Wow such broad questions.
I'm not a Cambridge student but I'm an undergraduate applicant and I'll answer from the knowledge I've accumulated:
Work experience - no, not important unless you can show how it has helped you gain exposure into the academic study of the subject. For land economy, this is near impossible.
Reading useful books - very useful and important. I believe land economy is comprised of three different subject areas (right?) so reading around those areas, especially the parts which you find interesting, will undoubtedly help you write a personal statement and perform well at interview.
Extra-curricular - Cambridge states that all admissions decisions are made on entirely academic merit. However, I'm personally convinced that when it comes to finely differentiating candidates, a nice profile of extra-curricular activities to show some 'personality' may be beneficial. But the official line is that they don't matter for the sake of admission, but you'd be a pretty boring person if all you do is study!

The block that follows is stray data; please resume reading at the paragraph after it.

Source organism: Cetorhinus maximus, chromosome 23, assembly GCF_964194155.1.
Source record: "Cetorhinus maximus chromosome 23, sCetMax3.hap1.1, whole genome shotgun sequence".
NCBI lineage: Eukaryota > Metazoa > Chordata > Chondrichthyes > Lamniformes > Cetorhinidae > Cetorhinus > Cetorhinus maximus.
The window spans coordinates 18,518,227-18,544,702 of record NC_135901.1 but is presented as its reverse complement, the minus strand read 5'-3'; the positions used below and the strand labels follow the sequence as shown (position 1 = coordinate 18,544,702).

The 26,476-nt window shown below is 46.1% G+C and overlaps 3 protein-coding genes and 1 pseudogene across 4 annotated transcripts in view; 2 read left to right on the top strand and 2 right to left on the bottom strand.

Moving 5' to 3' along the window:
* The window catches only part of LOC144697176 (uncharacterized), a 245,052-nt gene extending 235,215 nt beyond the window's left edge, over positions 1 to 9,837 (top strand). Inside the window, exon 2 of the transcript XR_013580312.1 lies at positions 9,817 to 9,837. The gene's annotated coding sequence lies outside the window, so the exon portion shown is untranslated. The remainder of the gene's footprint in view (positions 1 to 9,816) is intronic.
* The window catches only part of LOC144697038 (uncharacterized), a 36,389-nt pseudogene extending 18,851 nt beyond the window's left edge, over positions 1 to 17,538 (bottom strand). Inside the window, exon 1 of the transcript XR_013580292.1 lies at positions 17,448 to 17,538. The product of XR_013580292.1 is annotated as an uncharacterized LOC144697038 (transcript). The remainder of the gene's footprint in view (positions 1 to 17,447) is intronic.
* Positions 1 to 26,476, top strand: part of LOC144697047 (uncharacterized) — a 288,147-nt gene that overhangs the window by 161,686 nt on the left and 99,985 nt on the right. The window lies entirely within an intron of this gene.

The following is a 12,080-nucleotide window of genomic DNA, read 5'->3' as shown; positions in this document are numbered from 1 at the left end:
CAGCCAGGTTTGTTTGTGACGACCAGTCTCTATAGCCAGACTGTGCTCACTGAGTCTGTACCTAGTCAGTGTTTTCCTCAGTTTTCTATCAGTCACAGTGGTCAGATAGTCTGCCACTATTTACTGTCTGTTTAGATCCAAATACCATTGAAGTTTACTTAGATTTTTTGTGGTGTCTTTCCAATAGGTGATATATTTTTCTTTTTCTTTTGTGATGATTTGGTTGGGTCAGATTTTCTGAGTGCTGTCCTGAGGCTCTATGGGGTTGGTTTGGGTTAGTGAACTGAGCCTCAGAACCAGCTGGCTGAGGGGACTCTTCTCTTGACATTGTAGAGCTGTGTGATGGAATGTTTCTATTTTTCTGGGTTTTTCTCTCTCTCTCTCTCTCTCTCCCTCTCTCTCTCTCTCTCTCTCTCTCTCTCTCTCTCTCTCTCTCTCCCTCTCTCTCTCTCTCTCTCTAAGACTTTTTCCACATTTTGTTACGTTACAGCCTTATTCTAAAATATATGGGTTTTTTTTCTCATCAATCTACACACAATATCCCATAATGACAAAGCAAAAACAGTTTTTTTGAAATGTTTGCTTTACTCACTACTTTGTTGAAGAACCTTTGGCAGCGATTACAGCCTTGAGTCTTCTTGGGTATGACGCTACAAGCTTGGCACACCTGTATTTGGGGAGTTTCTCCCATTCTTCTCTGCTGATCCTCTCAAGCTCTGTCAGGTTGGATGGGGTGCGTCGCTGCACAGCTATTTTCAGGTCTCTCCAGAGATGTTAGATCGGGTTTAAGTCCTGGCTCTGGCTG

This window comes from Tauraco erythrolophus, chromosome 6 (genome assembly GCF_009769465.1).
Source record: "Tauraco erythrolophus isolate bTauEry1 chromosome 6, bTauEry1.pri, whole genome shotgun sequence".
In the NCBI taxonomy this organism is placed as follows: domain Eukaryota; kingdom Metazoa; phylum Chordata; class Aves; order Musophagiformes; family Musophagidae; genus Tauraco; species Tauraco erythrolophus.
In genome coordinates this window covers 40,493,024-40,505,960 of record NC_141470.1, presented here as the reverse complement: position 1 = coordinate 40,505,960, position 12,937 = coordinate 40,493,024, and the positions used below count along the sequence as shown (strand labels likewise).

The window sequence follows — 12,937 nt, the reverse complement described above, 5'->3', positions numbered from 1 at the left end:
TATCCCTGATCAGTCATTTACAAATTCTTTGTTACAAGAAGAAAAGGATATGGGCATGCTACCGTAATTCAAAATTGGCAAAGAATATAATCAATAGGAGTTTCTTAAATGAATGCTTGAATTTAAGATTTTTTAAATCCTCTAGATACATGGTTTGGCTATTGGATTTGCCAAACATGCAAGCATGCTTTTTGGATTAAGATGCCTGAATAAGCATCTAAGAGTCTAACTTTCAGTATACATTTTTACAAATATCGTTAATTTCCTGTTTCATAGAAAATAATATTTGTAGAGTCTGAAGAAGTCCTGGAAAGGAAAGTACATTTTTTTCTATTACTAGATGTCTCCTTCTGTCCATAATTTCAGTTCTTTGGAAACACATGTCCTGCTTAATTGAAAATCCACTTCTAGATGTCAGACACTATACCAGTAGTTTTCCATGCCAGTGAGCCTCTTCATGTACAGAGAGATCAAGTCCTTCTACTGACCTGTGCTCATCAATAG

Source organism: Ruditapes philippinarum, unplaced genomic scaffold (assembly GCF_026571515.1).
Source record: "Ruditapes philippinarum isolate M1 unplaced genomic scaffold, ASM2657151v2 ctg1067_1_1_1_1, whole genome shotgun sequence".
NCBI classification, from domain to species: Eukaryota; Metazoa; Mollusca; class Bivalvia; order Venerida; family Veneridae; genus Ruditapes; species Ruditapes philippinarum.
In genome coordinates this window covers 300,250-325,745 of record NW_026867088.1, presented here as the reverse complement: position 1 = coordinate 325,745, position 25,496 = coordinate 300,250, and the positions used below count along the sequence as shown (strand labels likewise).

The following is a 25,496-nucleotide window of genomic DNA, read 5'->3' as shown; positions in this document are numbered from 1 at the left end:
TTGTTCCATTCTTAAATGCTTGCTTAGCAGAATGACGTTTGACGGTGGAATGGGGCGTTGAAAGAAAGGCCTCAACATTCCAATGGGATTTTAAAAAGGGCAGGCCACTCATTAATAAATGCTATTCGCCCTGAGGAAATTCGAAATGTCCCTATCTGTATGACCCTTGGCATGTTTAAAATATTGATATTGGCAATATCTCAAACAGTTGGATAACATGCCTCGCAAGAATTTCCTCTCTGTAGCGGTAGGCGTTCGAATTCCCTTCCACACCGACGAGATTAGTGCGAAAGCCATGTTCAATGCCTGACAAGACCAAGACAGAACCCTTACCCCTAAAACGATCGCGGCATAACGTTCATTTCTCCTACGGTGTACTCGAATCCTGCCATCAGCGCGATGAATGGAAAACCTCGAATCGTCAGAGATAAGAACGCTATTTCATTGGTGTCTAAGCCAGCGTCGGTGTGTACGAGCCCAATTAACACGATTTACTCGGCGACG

Involvement in school - well it will help as your school write your reference. I was (and still am) massively involved but my school recognised none of it in the reference, which was probably because my crappy tutor rushed it in 10 minutes and the senior staff nodded it through without any concern for checking (bar one single helpful teacher). Again, if it isn't academic then Cambridge officially don't rate it when considering whether or not to make an offer but it can't harm.
As I think you've gauged, grades and marks are important so make sure you pick the right subjects and work hard. You can't work so hard that you'll achieve more than you're capable of, but don't self yourself short by underachieving when you could score higher.
(P.S. I take no responsibility if any of this information is wrong, inaccurate or misleading. I am not and do not claim to be a Cambridge student, so please let some of them corroborate what I've said before taking it as gospel).